A survey by Coller Capital, which invests in stakes in private equity deals, found that two-thirds of people in the industry believe the environment will stay the same or even get worse next year.

    Learning to manage

    So in an attempt to generate some kind of returns for their investors in that time, firms are turning more aggressively to the time-honored tradition of creating value through cost savings. Such savings are being achieved by running their portfolio companies more like divisions of a parent, cutting costs across businesses and getting all the top managements in a room together more often.

    It's an ironic turn of events, given that the earliest private equity deals were a response to the conglomerate booms of the 1960s and '70s, when bloated, unmanageable behemoths like Gulf + Western and ITT were built.

    Gary Stibel, founder and CEO of the New England Consulting Group, has been working with private-equity firms since those days. "Traditionally, firms delegated that kind of management stuff to advisory partners, or just didn't really pay much attention," he says. "Now they're focusing on it and doing it more themselves."

    One increasingly popular practice is called "leveraged sourcing," in which the many companies owned by a firm will pool their buying orders from suppliers -- ranging from telecom services to temp workers -- to get bigger bulk discounts.

    "We're getting a ton of phone calls on this," says Richard Jenkins, a managing director at turnaround advisory firm Alvarez & Marsal, which recently launched a group dedicated to private-equity consulting. "Each week, we get another two or three calls asking us about what they can do to cut costs and manage more centrally."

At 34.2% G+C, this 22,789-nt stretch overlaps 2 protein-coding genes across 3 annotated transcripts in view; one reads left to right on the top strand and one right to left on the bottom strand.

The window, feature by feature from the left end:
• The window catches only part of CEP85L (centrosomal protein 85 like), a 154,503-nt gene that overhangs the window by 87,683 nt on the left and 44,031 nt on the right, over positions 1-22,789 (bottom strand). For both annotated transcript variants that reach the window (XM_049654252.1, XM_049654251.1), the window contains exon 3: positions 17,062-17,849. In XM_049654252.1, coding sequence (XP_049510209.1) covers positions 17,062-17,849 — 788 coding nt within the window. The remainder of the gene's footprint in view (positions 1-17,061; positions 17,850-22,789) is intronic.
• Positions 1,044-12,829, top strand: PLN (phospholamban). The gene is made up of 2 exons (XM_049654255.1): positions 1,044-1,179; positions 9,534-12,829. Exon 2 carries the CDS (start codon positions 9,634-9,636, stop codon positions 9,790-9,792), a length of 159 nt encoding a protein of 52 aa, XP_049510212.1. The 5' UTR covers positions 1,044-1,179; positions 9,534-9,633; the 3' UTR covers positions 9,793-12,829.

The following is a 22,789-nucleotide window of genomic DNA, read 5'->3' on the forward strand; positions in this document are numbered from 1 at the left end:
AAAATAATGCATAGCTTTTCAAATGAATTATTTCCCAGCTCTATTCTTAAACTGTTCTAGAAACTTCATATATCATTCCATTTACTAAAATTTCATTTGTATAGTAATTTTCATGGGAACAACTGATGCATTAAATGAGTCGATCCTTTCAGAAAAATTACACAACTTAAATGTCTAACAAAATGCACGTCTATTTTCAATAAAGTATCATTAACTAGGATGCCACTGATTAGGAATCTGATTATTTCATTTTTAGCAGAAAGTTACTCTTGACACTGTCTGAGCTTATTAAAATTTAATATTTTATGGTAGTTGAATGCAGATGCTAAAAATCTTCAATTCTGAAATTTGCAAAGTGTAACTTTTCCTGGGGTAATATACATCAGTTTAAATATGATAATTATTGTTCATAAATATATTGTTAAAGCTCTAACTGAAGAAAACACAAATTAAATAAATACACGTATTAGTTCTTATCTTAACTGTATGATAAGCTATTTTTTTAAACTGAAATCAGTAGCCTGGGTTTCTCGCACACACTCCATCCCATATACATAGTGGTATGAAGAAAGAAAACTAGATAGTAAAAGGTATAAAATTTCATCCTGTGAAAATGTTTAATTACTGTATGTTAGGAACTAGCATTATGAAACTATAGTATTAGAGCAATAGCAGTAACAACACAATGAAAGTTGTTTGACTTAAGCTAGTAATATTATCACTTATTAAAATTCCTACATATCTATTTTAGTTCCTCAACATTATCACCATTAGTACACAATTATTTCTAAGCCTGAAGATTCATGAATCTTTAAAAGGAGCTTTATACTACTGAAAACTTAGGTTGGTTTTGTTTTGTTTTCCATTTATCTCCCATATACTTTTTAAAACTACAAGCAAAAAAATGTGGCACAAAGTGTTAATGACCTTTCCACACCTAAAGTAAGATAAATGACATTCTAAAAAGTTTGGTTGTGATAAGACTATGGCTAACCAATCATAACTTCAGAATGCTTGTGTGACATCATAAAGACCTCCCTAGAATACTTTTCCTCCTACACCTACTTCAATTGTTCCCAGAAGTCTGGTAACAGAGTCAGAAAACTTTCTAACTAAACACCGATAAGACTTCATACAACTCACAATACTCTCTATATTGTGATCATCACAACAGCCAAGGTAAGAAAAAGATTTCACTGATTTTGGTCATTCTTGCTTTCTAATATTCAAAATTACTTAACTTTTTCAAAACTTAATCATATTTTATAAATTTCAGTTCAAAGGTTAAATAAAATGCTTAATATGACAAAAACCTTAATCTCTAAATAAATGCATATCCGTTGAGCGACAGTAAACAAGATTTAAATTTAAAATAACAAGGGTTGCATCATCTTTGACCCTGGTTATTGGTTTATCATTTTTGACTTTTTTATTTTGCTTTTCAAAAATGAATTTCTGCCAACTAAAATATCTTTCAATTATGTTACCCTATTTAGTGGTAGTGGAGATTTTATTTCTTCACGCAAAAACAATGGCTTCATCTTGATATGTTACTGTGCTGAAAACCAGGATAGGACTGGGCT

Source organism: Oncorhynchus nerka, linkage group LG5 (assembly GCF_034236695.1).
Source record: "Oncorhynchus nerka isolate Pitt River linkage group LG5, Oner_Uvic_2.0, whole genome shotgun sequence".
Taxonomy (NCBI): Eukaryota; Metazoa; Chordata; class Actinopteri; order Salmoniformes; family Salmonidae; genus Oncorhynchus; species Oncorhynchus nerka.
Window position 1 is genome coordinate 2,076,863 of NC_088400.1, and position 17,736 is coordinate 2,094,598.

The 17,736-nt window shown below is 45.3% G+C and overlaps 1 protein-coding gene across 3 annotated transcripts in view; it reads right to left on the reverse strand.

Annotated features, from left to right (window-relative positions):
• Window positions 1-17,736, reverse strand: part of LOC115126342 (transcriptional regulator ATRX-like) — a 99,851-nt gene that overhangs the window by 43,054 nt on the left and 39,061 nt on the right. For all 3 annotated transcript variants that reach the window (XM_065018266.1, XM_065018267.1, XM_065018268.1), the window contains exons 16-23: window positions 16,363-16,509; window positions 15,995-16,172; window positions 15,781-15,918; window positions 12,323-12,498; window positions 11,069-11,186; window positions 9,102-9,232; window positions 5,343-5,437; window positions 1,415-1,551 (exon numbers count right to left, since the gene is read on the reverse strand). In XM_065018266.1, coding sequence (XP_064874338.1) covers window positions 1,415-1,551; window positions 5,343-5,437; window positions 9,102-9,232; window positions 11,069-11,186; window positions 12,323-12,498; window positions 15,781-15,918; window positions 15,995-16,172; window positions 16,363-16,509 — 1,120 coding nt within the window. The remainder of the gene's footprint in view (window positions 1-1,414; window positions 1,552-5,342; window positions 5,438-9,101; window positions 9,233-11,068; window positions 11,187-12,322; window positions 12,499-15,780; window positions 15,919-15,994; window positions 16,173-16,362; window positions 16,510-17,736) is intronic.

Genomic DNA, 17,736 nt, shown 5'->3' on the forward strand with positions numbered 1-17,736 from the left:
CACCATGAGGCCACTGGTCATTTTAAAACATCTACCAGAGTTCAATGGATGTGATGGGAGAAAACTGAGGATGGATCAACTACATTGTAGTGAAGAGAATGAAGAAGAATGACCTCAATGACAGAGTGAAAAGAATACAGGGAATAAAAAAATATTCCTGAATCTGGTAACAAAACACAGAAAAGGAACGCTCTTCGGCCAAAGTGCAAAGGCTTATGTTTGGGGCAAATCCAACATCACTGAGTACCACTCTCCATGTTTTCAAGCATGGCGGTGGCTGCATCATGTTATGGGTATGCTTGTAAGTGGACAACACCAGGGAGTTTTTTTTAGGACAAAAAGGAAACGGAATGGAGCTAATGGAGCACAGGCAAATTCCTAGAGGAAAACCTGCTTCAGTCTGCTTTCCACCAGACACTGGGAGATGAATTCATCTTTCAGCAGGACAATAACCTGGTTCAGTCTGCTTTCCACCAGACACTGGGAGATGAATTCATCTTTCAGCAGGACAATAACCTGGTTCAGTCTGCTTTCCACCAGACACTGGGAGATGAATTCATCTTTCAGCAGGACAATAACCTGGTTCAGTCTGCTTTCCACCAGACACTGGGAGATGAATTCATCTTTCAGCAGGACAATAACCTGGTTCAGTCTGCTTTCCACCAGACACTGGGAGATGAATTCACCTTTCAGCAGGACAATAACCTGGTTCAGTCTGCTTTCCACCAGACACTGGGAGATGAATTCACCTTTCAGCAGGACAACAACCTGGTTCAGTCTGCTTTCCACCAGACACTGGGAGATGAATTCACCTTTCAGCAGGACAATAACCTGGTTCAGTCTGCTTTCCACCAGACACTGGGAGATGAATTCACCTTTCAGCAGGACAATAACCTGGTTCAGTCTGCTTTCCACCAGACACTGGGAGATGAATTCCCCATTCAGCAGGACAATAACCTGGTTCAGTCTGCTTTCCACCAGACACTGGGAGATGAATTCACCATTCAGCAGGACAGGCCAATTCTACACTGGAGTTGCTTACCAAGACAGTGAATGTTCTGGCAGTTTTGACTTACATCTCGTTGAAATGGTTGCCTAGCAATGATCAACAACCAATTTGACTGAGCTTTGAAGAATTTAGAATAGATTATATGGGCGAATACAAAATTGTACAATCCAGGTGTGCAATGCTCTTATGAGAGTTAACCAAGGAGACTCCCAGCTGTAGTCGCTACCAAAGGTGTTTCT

Even mega firms that have done this in some form in the past are expanding. Blackstone (BX) has long had a group, called CoreTrust, that purchases across its businesses. It is the single largest U.S. customer to Staples (SPLS, Fortune 500), for example.

    Quella recently led Blackstone into a new area for leveraged sourcing: health care. Since January, Blackstone has asked companies to participate in a group plan that is now Aetna's fifth-largest and Anthem's ninth-largest customer. The health group also runs prevention and wellness programs across its companies.

    Still about selling

    There are limits to the process, however. Not all business functions can be merged. Howard of Irving Place Capital says that advertising in particular is a touchy area.

    "I've learned from the experience of buying an ad agency to use for all the businesses," he says, "For the head of marketing, choosing an agency is one of their most important decisions. It was emasculating to them."

    Will cost savings single-handedly save private equity's returns? Consider that Blackstone's two most recent funds raised nearly $30 billion. A 10% reduction in health-care costs of $2 billion would save $200 million, or create about $1.4 billion in value, assuming they can sell the companies for seven times their earnings. Using some rough, unscientific math, that's about a 5% return on those funds.

    So while private-equity firms may make a virtue of their focus on growth, it is still the selling of those assets -- not the managing of them -- that defines them.

    "Private equity will always be the business of selling companies," says Stibel. "Exit timing and strategy is significantly more important for overall returns. More important than even the companies." Meanwhile, they have to manage the best they can.